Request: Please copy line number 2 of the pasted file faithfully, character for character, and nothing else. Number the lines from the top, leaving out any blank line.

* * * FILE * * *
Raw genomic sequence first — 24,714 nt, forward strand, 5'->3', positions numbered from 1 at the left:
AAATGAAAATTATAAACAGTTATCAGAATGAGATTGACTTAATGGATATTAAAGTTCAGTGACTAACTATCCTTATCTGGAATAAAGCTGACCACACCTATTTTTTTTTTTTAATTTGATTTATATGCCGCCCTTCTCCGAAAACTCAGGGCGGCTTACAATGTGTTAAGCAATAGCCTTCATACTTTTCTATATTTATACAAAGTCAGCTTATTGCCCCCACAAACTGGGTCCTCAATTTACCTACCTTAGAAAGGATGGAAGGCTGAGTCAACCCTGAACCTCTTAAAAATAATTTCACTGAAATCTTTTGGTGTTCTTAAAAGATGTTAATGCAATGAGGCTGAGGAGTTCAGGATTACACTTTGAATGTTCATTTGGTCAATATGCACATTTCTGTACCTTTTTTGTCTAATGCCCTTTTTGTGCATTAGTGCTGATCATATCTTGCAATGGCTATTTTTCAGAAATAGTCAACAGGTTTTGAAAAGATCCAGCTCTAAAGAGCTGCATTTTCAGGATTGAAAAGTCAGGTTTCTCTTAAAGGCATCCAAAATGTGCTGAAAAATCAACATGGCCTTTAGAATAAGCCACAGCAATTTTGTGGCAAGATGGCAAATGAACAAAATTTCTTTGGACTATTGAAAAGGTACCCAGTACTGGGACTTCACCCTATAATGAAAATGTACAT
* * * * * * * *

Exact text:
AAATGAAAATTATAAACAGTTATCAGAATGAGATTGACTTAATGGATATTAAAGTTCAGTGACTAACTATCCTTATCTGGAATAAAGCTGACCACACCTATTTTTTTTTTTTAATTTGATTTATATGCCGCCCTTCTCCGAAAACTCAGGGCGGCTTACAATGTGTTAAGCAATAGCCTTCATACTTTTCTATATTTATACAAAGTCAGCTTATTGCCCCCACAAACTGGGTCCTCAATTTACCTACCTTAGAAAGGATGGAAGGCTGAGTCAACCCTGAACCTCTTAAAAATAATTTCACTGAAATCTTTTGGTGTTCTTAAAAGATGTTAATGCAATGAGGCTGAGGAGTTCAGGATTACACTTTGAATGTTCATTTGGTCAATATGCACATTTCTGTACCTTTTTTGTCTAATGCCCTTTTTGTGCATTAGTGCTGATCATATCTTGCAATGGCTATTTTTCAGAAATAGTCAACAGGTTTTGAAAAGATCCAGCTCTAAAGAGCTGCATTTTCAGGATTGAAAAGTCAGGTTTCTCTTAAAGGCATCCAAAATGTGCTGAAAAATCAACATGGCCTTTAGAATAAGCCACAGCAATTTTGTGGCAAGATGGCAAATGAACAAAATTTCTTTGGACTATTGAAAAGGTACCCAGTACTGGGACTTCACCCTATAATGAAAATGTACAT